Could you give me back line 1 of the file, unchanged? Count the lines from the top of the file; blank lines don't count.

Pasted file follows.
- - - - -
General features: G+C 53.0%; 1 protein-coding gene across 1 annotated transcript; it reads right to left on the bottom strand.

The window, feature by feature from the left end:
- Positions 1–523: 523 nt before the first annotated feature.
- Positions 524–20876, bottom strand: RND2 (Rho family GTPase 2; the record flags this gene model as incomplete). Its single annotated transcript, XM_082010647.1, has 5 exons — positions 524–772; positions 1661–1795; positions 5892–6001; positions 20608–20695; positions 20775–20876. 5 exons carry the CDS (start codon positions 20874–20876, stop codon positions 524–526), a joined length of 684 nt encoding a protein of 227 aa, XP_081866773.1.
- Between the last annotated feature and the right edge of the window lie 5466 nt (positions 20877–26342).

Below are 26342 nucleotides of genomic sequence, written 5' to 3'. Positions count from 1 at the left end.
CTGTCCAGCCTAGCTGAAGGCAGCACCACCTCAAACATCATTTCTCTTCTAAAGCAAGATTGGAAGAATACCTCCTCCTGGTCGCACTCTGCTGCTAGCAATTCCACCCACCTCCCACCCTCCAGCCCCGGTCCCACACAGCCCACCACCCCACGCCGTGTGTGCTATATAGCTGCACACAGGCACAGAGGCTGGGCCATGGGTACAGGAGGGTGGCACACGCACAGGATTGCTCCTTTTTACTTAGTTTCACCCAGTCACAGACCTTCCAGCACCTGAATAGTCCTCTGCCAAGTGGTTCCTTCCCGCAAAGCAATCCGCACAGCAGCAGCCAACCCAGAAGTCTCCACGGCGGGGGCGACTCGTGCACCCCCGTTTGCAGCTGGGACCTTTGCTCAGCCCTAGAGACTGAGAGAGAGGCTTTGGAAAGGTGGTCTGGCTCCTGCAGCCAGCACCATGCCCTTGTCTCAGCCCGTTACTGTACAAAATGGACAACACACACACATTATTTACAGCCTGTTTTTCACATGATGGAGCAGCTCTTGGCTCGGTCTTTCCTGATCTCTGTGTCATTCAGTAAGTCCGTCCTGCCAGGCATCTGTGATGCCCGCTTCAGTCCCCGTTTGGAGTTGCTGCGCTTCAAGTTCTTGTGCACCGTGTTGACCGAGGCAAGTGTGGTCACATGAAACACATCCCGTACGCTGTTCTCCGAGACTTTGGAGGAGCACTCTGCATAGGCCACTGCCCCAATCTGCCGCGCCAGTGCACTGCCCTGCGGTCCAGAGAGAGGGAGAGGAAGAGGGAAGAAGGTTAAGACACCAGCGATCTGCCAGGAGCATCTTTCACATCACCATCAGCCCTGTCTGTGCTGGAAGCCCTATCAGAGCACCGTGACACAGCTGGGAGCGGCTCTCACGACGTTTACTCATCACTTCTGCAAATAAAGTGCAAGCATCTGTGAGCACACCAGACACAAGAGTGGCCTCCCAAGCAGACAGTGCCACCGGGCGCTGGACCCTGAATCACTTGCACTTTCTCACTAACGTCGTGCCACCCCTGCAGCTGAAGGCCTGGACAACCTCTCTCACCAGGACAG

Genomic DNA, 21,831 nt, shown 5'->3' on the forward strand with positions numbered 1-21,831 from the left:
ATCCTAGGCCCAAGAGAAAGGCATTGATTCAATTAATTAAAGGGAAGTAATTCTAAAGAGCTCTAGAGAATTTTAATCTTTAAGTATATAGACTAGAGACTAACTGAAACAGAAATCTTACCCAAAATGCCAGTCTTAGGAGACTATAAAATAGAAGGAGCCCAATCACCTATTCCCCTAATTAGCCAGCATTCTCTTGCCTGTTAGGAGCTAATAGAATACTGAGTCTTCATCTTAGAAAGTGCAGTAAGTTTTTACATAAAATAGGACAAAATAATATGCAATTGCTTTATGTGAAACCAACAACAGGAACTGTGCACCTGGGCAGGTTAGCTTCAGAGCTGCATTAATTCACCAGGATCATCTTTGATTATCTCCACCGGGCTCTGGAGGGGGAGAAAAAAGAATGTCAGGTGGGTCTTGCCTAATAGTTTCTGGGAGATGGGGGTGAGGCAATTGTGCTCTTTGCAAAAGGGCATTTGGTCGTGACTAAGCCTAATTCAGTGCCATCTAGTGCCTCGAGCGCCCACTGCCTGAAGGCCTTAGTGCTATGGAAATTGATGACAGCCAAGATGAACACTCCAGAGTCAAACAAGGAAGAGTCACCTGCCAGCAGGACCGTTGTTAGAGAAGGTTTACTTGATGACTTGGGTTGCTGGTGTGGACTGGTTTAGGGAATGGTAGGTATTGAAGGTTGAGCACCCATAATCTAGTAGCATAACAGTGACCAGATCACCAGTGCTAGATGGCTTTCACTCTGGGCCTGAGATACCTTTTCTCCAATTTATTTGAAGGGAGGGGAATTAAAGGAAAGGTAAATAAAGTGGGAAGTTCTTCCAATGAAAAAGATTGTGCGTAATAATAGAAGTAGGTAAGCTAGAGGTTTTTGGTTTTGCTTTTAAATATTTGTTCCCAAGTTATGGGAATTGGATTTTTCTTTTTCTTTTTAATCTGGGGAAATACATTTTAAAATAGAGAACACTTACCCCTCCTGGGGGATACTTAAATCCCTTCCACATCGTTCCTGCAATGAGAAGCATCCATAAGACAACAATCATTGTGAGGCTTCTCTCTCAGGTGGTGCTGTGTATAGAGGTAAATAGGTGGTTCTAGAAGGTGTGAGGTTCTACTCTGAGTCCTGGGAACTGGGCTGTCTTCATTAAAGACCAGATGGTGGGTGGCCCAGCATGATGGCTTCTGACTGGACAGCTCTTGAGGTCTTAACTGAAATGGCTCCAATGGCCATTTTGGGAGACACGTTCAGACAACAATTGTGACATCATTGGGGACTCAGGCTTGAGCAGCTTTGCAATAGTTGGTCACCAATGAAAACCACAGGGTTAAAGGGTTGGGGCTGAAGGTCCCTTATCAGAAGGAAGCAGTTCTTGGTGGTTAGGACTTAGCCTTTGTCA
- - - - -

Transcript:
General features: G+C 53.0%; 1 protein-coding gene across 1 annotated transcript; it reads right to left on the bottom strand.